The impact of the novel coronavirus on China’s economy is devastating, with one of the world’s most trusted economists believes that no growth is expected from the second-biggest economy. Evercore ISI Chairman Ed Hyman said he sees no economic growth in China in the first quarter.
Speaking with CNBC, Hyman said that market pullback Friday “is still a worry about the virus,” and that “Our team has GDP growth at zero for the first quarter … China is really slowing, and that’s worrying people for sure.”
While the economist believes that the outbreak will definitely worsen China’s losing economy due to the trade war, he also believes that the nCoV crisis will not have a significant effect on the U.S. economy.
“We are so solid,” Hyman said. “It’s not the virus; it’s the trade that matters. People are not going out. They are not shopping, and that’s what’s hurting China particularly.”
China’s economic performance has since been slowing down since the trade war between Washington and Beijing intensified last year. Amidst the volley of tariff that pressured many industries around the world, China was able to grow its economy by 6.1% in 2019, its slowest pace since 1990.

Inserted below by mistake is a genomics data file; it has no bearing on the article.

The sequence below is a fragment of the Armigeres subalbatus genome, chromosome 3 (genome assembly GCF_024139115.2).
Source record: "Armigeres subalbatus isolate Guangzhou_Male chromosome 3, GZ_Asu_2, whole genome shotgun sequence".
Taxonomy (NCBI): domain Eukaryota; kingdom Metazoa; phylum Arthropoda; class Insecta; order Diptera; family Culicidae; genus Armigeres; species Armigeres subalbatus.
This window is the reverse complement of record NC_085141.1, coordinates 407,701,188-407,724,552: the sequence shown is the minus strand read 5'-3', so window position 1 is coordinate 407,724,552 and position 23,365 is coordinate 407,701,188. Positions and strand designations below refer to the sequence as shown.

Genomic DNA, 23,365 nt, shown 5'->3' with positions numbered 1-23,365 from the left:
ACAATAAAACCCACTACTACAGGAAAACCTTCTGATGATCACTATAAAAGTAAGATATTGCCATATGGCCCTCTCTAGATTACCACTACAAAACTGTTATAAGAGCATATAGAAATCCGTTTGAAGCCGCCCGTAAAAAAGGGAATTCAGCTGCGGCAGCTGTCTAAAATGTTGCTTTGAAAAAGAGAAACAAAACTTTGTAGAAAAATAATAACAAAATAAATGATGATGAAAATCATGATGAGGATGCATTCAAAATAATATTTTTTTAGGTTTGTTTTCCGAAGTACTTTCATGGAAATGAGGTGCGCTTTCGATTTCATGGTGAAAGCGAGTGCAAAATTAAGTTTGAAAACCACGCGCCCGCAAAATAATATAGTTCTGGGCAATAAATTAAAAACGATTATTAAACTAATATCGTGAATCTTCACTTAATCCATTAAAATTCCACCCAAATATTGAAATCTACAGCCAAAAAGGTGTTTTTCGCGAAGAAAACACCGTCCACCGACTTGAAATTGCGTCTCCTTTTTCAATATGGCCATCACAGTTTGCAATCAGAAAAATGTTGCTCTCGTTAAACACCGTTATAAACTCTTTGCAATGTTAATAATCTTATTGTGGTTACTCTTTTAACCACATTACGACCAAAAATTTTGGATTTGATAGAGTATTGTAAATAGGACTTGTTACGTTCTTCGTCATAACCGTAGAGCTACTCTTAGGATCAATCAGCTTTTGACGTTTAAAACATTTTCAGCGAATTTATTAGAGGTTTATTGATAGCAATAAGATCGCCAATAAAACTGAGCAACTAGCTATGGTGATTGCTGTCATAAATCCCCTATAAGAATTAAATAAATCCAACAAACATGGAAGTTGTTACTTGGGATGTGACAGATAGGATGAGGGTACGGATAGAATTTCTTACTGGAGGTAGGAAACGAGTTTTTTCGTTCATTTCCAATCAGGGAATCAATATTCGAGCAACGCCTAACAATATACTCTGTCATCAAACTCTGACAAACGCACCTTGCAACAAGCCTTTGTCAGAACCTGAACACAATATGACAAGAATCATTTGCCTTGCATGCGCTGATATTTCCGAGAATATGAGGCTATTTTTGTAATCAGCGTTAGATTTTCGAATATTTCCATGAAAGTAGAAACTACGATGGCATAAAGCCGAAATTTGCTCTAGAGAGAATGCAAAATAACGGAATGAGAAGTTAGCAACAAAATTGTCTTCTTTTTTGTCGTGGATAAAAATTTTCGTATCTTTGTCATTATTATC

The same forecast is echoed by other analysts. Pantheon Macroeconomics Chief Asia Economist Freya Beamish earlier said that China’s economy could grow by less than 2% year-over-year.
“The authorities are saying that there could be one percentage point shaved off year-over-year growth, so we get down to the 5% region — that is already a huge admission from the Chinese authorities, particularly in the year when they’ve got this long-term poverty reduction goal during which they need to meet that 6% growth rate, and (Chinese President) Xi Jinping is still talking about that,” Beamish said.
Amidst its reported growth of 6.1%, Beamish said that this level of growth from China is “extremely weak.”
“We are thinking in the region of 3.8% year-over-year, and again plugging in those numbers, we’re looking at year-over-year growth of probably less than 2%,” she said, adding that to see those numbers emerging from a Chinese GDP spreadsheet was “quite a shocker.”